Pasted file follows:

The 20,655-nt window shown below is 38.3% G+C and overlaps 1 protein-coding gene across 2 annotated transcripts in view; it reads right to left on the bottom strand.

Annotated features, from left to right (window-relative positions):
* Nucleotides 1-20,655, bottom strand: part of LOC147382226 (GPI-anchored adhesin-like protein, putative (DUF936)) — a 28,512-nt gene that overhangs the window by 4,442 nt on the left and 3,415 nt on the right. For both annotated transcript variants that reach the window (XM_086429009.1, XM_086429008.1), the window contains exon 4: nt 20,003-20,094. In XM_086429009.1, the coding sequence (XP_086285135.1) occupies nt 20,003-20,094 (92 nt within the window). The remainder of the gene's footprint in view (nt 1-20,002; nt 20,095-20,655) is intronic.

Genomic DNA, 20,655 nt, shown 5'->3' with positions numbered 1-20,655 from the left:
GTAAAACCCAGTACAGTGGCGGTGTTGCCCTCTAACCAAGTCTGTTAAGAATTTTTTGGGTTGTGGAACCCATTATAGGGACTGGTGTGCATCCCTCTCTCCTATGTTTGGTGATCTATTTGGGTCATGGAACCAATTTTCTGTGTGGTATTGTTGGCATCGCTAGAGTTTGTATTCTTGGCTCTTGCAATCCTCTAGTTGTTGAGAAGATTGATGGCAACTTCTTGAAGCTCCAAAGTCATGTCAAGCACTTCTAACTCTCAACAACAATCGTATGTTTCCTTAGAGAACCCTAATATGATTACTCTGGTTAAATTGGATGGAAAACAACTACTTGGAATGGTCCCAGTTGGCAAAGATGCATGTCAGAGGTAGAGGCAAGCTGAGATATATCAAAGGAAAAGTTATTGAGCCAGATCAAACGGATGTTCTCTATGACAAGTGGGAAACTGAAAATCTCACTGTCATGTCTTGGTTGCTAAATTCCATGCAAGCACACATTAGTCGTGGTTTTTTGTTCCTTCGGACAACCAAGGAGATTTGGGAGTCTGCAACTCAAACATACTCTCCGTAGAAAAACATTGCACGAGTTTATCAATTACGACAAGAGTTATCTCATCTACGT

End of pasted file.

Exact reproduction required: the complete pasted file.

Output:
The 20,655-nt window shown below is 38.3% G+C and overlaps 1 protein-coding gene across 2 annotated transcripts in view; it reads right to left on the bottom strand.

Annotated features, from left to right (window-relative positions):
* Nucleotides 1-20,655, bottom strand: part of LOC147382226 (GPI-anchored adhesin-like protein, putative (DUF936)) — a 28,512-nt gene that overhangs the window by 4,442 nt on the left and 3,415 nt on the right. For both annotated transcript variants that reach the window (XM_086429009.1, XM_086429008.1), the window contains exon 4: nt 20,003-20,094. In XM_086429009.1, the coding sequence (XP_086285135.1) occupies nt 20,003-20,094 (92 nt within the window). The remainder of the gene's footprint in view (nt 1-20,002; nt 20,095-20,655) is intronic.

Genomic DNA, 20,655 nt, shown 5'->3' with positions numbered 1-20,655 from the left:
GTAAAACCCAGTACAGTGGCGGTGTTGCCCTCTAACCAAGTCTGTTAAGAATTTTTTGGGTTGTGGAACCCATTATAGGGACTGGTGTGCATCCCTCTCTCCTATGTTTGGTGATCTATTTGGGTCATGGAACCAATTTTCTGTGTGGTATTGTTGGCATCGCTAGAGTTTGTATTCTTGGCTCTTGCAATCCTCTAGTTGTTGAGAAGATTGATGGCAACTTCTTGAAGCTCCAAAGTCATGTCAAGCACTTCTAACTCTCAACAACAATCGTATGTTTCCTTAGAGAACCCTAATATGATTACTCTGGTTAAATTGGATGGAAAACAACTACTTGGAATGGTCCCAGTTGGCAAAGATGCATGTCAGAGGTAGAGGCAAGCTGAGATATATCAAAGGAAAAGTTATTGAGCCAGATCAAACGGATGTTCTCTATGACAAGTGGGAAACTGAAAATCTCACTGTCATGTCTTGGTTGCTAAATTCCATGCAAGCACACATTAGTCGTGGTTTTTTGTTCCTTCGGACAACCAAGGAGATTTGGGAGTCTGCAACTCAAACATACTCTCCGTAGAAAAACATTGCACGAGTTTATCAATTACGACAAGAGTTATCTCATCTACGT